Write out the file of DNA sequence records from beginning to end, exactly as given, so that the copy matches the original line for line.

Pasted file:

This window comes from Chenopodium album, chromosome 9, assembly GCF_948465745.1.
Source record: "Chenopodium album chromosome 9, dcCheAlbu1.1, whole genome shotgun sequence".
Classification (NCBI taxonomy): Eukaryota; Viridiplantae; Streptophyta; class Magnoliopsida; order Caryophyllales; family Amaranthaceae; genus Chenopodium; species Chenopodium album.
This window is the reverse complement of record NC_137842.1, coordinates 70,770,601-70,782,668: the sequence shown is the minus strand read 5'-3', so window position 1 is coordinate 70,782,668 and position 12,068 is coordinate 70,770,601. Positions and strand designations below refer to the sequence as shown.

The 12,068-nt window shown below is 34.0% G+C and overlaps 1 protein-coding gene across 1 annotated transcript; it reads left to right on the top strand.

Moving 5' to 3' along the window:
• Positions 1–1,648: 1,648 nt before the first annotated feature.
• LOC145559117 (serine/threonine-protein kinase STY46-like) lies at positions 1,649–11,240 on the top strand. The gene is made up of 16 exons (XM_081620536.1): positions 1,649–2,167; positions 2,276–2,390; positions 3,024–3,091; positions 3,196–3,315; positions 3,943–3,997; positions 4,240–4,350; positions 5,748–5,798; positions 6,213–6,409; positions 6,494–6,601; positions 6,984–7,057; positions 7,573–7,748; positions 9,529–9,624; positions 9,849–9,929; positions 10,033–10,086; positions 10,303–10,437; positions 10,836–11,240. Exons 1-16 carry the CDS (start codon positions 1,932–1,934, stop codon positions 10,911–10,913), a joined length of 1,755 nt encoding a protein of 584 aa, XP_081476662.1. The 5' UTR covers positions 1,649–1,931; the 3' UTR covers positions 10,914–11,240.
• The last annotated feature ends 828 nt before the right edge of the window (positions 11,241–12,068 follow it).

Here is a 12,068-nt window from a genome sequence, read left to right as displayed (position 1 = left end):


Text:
This window comes from Chenopodium album, chromosome 9, assembly GCF_948465745.1.
Source record: "Chenopodium album chromosome 9, dcCheAlbu1.1, whole genome shotgun sequence".
Classification (NCBI taxonomy): Eukaryota; Viridiplantae; Streptophyta; class Magnoliopsida; order Caryophyllales; family Amaranthaceae; genus Chenopodium; species Chenopodium album.
This window is the reverse complement of record NC_137842.1, coordinates 70,770,601-70,782,668: the sequence shown is the minus strand read 5'-3', so window position 1 is coordinate 70,782,668 and position 12,068 is coordinate 70,770,601. Positions and strand designations below refer to the sequence as shown.

The 12,068-nt window shown below is 34.0% G+C and overlaps 1 protein-coding gene across 1 annotated transcript; it reads left to right on the top strand.

Moving 5' to 3' along the window:
• Positions 1–1,648: 1,648 nt before the first annotated feature.
• LOC145559117 (serine/threonine-protein kinase STY46-like) lies at positions 1,649–11,240 on the top strand. The gene is made up of 16 exons (XM_081620536.1): positions 1,649–2,167; positions 2,276–2,390; positions 3,024–3,091; positions 3,196–3,315; positions 3,943–3,997; positions 4,240–4,350; positions 5,748–5,798; positions 6,213–6,409; positions 6,494–6,601; positions 6,984–7,057; positions 7,573–7,748; positions 9,529–9,624; positions 9,849–9,929; positions 10,033–10,086; positions 10,303–10,437; positions 10,836–11,240. Exons 1-16 carry the CDS (start codon positions 1,932–1,934, stop codon positions 10,911–10,913), a joined length of 1,755 nt encoding a protein of 584 aa, XP_081476662.1. The 5' UTR covers positions 1,649–1,931; the 3' UTR covers positions 10,914–11,240.
• The last annotated feature ends 828 nt before the right edge of the window (positions 11,241–12,068 follow it).

Here is a 12,068-nt window from a genome sequence, read left to right as displayed (position 1 = left end):